Section 301 says that “[n]othing in this Act or the amendments made by this Act shall be construed to amend, modify, or otherwise affect . . . any agreements, compacts, or other intergovernmental agreements . . . relating to the collection of taxes on tobacco products sold in Indian country.”  Of course, these agreements and compacts arose in a different climate, one where federal law did not sanction the collection of state taxes and otherwise subjecting tribal governments to local restrictions.  Under the STOP Act, states no longer have an incentive to stay in compliance with these agreements because the execution of otherwise non-enforceable state regulations can now be facilitated in Indian Country by the United States and its Treasury and Justice Departments.

Section 301 does contain the following disclaimer:

Nothing in this Act or the amendments made by this Act shall be construed to amend, modify, or otherwise affect . . . any limitations under Federal or State law, including Federal common law and treaties, on State, local, and tribal tax and regulatory authority with respect to the sale, use, or distribution of tobacco products or processed tobacco by or to Indian tribes, tribal members, tribal enterprises, or in Indian country; . . . any Federal law, including Federal common law and treaties, regarding State jurisdiction, or lack thereof, over any Indian tribe, tribal member, tribal enterprise, Indian reservations, or other land held by the United States in trust for one or more Indian tribes; or . . . any State or local government authority to bring enforcement actions against persons located in Indian country.

This savings clause is similar to that of Section 5 the PACT Act.  However, as we have seen with the PACT Act, such provisions are not enough to deter states and Big Tobacco from seeking to destroy inter-tribal tobacco commerce via state regulation and taxation and federal enforcement.  In order to be effective, the savings clause should specifically integrate tribal governments as appropriate regulatory and tax collection entities on the same basis as state governments, as well disclaim any application of state regulations to tribal tobacco businesses acting in Indian Country, especially in inter-tribal or reservation-to-reservation commerce.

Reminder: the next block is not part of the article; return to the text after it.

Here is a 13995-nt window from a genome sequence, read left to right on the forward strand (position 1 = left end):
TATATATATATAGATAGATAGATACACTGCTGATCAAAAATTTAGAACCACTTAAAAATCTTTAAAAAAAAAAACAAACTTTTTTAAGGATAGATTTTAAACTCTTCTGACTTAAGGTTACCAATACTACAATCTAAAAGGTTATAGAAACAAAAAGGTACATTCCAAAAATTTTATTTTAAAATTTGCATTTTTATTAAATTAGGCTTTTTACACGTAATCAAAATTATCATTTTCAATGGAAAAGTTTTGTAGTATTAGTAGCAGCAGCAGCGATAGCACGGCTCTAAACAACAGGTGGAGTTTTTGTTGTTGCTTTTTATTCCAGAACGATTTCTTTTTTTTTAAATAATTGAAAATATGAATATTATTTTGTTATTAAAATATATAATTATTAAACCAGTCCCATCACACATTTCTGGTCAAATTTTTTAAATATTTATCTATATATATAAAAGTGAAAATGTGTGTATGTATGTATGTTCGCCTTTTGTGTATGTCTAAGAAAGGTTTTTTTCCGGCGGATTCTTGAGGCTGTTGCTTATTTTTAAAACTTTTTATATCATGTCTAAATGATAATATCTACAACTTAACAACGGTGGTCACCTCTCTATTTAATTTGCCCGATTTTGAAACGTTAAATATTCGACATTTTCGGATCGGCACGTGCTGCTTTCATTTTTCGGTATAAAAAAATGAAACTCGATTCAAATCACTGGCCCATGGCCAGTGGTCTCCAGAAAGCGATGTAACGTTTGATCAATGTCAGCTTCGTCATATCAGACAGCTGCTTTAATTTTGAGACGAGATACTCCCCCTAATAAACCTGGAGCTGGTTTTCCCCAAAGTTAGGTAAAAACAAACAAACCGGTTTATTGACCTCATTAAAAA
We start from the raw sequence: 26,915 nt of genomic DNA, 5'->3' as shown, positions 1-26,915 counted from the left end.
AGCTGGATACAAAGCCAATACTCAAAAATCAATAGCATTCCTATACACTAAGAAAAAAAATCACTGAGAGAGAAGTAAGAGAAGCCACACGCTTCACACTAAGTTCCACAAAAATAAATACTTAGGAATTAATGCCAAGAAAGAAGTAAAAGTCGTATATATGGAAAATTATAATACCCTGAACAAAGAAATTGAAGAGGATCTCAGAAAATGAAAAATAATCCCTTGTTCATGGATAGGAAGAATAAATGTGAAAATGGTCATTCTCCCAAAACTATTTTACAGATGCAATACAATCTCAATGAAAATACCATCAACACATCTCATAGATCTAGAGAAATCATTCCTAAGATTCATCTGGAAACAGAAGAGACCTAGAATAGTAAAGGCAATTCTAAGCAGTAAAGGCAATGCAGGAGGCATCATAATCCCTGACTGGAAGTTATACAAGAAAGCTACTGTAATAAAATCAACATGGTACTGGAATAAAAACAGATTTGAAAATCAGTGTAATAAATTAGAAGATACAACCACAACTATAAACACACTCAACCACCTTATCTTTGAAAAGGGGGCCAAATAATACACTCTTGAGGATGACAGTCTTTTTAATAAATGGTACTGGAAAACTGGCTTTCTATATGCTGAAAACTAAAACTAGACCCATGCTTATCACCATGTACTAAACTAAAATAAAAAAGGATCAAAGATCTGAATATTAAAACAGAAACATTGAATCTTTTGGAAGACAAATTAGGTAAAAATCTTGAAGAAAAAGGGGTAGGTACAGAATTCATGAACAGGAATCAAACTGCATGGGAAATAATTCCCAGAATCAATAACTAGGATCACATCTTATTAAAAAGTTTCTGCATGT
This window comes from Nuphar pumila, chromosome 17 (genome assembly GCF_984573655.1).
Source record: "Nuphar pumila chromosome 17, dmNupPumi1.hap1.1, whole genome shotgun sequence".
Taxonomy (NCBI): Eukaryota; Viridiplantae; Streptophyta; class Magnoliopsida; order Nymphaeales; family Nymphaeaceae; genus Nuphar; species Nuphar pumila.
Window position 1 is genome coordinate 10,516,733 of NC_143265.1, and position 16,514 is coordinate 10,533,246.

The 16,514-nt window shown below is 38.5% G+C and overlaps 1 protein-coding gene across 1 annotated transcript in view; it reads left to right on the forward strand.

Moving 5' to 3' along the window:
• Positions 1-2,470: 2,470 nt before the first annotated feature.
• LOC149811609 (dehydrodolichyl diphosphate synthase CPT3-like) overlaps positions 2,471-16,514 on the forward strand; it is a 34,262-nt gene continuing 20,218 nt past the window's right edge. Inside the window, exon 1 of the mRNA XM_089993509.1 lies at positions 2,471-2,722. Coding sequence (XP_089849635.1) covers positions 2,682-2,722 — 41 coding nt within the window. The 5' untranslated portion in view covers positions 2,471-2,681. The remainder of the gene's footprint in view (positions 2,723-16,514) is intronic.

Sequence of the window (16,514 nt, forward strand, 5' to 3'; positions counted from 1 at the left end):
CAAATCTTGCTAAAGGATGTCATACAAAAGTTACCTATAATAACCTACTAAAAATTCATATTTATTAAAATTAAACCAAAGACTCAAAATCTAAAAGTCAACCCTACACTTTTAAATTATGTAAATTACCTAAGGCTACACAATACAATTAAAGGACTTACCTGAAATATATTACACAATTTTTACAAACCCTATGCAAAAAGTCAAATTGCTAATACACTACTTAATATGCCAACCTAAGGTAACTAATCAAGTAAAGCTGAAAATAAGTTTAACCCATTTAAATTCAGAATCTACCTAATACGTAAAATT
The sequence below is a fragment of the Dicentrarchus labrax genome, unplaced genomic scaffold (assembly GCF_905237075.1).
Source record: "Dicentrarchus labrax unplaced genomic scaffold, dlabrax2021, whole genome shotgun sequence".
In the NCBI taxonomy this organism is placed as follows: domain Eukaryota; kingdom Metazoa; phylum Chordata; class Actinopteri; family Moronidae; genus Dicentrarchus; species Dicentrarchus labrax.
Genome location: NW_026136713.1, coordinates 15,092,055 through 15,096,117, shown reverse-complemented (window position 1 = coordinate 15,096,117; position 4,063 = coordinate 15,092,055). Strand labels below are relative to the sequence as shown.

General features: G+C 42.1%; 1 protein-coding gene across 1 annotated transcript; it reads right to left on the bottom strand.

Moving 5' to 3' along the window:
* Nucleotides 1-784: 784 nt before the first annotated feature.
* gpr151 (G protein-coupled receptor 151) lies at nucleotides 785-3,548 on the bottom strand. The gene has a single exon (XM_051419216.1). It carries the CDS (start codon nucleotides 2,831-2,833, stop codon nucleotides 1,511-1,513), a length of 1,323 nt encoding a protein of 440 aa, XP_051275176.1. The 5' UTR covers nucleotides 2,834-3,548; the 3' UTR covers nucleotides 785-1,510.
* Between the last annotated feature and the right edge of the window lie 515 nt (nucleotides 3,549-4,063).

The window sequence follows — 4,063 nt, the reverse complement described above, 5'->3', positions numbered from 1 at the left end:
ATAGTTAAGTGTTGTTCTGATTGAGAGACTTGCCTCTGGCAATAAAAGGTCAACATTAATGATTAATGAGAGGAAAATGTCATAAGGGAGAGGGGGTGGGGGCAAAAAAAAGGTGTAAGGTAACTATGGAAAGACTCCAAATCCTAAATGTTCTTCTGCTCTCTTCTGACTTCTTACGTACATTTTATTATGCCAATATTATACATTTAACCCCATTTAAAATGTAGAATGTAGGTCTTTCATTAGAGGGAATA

Gabriel "Gabe" Galanda is a partner at Galanda Broadman PLLC, of Seattle, an American Indian owned law firm.  He is an enrolled member of the Round Valley Indian Tribes of Covelo, California.  Gabe helps tribes and Indian small businesses with economic diversification efforts, with an emphasis on minimizing state interference or taxation. Gabe can be reached at 206.691.3631 or gabe@galandabroadman.com.

The PACT Act Violates All Tribes’ Sovereignty

Yesterday, Washington, DC U.S. District Court Judge Royce Lamberth – who played an instrumental role in Cobell struck a blow to the PACT Act, by preliminarily enjoining federal enforcement of the Act. Judge Lamberth's decision is the second federal court ruling that the PACT Act is unconstitutional, in recent months. While the potentially positive implications of the decisions for Indian Country are still being sorted out, the PACT Act remains an imminent threat to the sovereignty of all Tribal governments, and to any notion of tax-free inter-tribal commerce and trade.

The PACT Act of 2010, as federal agencies no doubt still intend to implement it, violates the sovereignty of all Tribal governments – not only those involved in tobacco commerce. Tribal sovereignty, at its core, includes the right of Tribal Governments to be ruled by their own laws and govern their own economies. But the U.S. Bureau of Alcohol, Tobacco, Firearms and Explosives (ATF), by inviting states and state law into Indian Country, has made clear its intent to enforce the Act in a way that will gut Tribes’ inherent right to self govern and chill Indian economic growth.